Christopher:

> Yeah, I'm trying to remember what I know about raising a matrix to a power. Oh, the natural number powers of a matrix of natural numbers are again natural numbered matrices. So we can then reinterpret them as a graph. Which means given a pointed graph that generates a sequence, we can construct a graph that generates every nth value of the series. Which is pretty non obvious I think!

It becomes obvious if you take a small example, like the matrix

\[ \left( \begin{array}{cc} 1 & 1 \\\ 1 & 0 \end{array} \right) \]

coming from this graph

and square, cube, etc. the matrix while also counting paths of length 2, 3, etc. by hand. You'll see that the formula for matrix multiplication

\[ (AB)\_{ij} =\sum_k A\_{ik} B\_{kj} \]

is exactly what you need for path counting, because the right-hand side says "to count the number of ways to go from node \\(j\\) to node \\(i\\), sum over all ways to go first from \\(j\\) to some other node \\(k\\) and then from \\(k\\) to \\(i\\)".

There are few things so good for understanding math as actually multiplying matrices by hand. After working through this example for half an hour, it will seem so obvious that you'll realize this is exactly one of the things matrix multiplication was made for!

Heisenberg reinvented matrix multiplication when developing quantum mechanics, for more or less the same reason. Back then, in the 1920's, even good physicists didn't all know about matrices! So Heisenberg reinvented matrix multiplication. Then he told his thesis advisor, Max Born, who said something like "that's just matrix multiplication - read this book".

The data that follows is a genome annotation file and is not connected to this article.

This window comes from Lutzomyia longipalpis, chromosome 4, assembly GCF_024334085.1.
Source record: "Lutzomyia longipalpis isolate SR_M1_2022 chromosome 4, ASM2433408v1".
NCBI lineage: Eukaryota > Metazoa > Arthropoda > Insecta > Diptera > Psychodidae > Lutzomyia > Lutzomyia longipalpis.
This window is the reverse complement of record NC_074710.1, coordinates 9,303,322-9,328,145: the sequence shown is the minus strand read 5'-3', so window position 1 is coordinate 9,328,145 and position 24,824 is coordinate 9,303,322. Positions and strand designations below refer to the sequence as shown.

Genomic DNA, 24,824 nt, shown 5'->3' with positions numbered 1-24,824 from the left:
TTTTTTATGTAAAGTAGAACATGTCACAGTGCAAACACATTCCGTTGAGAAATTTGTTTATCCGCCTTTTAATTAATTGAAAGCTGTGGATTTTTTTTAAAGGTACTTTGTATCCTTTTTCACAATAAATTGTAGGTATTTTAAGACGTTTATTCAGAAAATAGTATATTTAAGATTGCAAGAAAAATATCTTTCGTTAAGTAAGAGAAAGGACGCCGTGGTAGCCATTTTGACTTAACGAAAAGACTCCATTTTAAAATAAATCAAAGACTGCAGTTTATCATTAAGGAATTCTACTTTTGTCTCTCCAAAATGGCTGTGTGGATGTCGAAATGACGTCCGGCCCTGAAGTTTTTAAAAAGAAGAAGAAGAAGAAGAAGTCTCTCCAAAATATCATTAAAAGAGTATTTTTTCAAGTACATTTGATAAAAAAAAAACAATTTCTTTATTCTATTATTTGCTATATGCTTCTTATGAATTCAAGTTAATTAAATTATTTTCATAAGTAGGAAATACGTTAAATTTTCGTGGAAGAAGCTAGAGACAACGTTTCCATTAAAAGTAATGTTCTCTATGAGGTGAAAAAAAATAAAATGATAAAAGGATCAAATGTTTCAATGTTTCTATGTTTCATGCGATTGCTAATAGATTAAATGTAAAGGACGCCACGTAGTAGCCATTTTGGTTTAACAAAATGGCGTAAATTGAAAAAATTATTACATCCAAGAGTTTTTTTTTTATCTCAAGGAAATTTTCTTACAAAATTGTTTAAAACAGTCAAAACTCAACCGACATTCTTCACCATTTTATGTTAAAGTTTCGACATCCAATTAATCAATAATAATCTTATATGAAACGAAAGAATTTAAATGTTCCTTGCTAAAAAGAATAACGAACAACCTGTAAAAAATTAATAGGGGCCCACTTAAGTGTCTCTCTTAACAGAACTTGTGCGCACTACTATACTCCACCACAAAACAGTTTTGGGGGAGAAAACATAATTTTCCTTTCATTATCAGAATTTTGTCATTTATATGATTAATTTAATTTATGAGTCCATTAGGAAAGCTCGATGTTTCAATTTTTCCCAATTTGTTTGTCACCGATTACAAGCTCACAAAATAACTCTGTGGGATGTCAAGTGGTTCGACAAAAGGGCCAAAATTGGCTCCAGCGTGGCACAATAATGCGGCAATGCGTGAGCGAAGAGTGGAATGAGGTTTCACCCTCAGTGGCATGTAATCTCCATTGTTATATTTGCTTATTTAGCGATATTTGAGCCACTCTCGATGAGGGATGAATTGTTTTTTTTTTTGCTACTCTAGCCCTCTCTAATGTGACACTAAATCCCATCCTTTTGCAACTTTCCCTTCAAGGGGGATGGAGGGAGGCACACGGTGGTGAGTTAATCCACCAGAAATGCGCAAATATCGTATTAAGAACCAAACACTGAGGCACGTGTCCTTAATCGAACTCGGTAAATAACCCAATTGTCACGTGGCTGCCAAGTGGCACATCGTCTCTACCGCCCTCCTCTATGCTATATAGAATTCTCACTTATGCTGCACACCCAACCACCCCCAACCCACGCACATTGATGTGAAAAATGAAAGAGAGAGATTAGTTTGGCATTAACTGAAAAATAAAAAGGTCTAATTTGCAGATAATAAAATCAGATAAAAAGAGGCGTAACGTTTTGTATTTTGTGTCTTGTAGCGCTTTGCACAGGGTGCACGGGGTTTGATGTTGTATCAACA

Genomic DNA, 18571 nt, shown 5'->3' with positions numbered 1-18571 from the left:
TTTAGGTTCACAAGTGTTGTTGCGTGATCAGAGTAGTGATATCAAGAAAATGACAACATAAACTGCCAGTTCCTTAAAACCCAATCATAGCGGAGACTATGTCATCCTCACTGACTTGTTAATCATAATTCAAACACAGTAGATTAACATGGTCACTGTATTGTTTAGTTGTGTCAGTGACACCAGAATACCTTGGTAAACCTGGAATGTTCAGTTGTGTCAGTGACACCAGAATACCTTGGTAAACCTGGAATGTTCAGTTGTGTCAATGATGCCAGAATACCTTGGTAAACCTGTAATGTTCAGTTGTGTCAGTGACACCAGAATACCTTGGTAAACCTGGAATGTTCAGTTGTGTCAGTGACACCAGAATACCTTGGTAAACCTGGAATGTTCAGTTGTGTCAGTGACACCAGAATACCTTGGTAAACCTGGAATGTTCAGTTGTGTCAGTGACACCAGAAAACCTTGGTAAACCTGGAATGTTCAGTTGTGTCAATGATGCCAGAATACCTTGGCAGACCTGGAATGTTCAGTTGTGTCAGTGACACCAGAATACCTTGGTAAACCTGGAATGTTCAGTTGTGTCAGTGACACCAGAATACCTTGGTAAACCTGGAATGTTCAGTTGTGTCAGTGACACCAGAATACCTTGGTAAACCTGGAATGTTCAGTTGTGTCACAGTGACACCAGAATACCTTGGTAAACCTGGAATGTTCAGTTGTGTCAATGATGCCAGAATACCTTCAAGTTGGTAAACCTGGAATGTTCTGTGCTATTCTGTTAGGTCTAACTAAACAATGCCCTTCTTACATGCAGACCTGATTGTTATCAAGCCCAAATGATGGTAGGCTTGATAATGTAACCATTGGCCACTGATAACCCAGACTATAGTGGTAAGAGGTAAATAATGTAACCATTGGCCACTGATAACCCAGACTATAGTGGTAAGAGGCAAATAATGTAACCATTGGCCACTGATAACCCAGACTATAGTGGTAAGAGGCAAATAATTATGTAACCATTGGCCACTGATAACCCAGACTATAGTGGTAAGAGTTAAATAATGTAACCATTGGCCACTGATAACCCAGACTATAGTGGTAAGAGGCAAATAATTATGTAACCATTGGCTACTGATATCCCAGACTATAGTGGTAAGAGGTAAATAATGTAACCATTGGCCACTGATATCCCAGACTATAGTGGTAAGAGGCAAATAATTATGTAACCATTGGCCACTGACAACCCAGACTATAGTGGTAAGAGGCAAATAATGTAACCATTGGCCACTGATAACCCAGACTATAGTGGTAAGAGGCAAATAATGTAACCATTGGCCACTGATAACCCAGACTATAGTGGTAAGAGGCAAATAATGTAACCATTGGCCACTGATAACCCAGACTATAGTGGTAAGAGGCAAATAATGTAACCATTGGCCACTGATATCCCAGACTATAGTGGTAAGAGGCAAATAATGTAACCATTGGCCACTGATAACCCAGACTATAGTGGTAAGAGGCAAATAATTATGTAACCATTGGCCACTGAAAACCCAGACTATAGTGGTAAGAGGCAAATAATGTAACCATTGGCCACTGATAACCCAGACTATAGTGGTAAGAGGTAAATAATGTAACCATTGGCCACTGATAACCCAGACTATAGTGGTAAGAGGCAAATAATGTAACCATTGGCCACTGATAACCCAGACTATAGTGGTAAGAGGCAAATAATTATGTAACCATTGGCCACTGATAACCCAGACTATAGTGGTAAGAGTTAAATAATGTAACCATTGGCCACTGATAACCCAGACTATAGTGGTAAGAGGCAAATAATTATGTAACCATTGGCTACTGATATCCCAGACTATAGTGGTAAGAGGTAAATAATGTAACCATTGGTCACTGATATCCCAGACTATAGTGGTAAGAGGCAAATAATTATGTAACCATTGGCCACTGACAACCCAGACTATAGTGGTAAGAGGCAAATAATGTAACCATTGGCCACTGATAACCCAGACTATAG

And thus [matrix mechanics](https://www.google.com/search?q=matrix+mechanics&ie=utf-8&oe=utf-8&client=firefox-b-1) was born. Only much later did it become clear what was really going on: an interesting relation between quantum mechanics and category theory!

> Yeah, I'm trying to remember what I know about raising a matrix to a power. Oh, the natural number powers of a matrix of natural numbers are again natural numbered matrices. So we can then reinterpret them as a graph. Which means given a pointed graph that generates a sequence, we can construct a graph that generates every nth value of the series. Which is pretty non obvious I think!

It becomes obvious if you take a small example, like the matrix

\[ \left( \begin{array}{cc} 1 & 1 \\\ 1 & 0 \end{array} \right) \]

coming from this graph

and square, cube, etc. the matrix while also counting paths of length 2, 3, etc. by hand. You'll see that the formula for matrix multiplication

\[ (AB)\_{ij} =\sum_k A\_{ik} B\_{kj} \]

is exactly what you need for path counting, because the right-hand side says "to count the number of ways to go from node \\(j\\) to node \\(i\\), sum over all ways to go first from \\(j\\) to some other node \\(k\\) and then from \\(k\\) to \\(i\\)".

There are few things so good for understanding math as actually multiplying matrices by hand. After working through this example for half an hour, it will seem so obvious that you'll realize this is exactly one of the things matrix multiplication was made for!

Heisenberg reinvented matrix multiplication when developing quantum mechanics, for more or less the same reason. Back then, in the 1920's, even good physicists didn't all know about matrices! So Heisenberg reinvented matrix multiplication. Then he told his thesis advisor, Max Born, who said something like "that's just matrix multiplication - read this book".

And thus [matrix mechanics](https://www.google.com/search?q=matrix+mechanics&ie=utf-8&oe=utf-8&client=firefox-b-1) was born. Only much later did it become clear what was really going on: an interesting relation between quantum mechanics and category theory!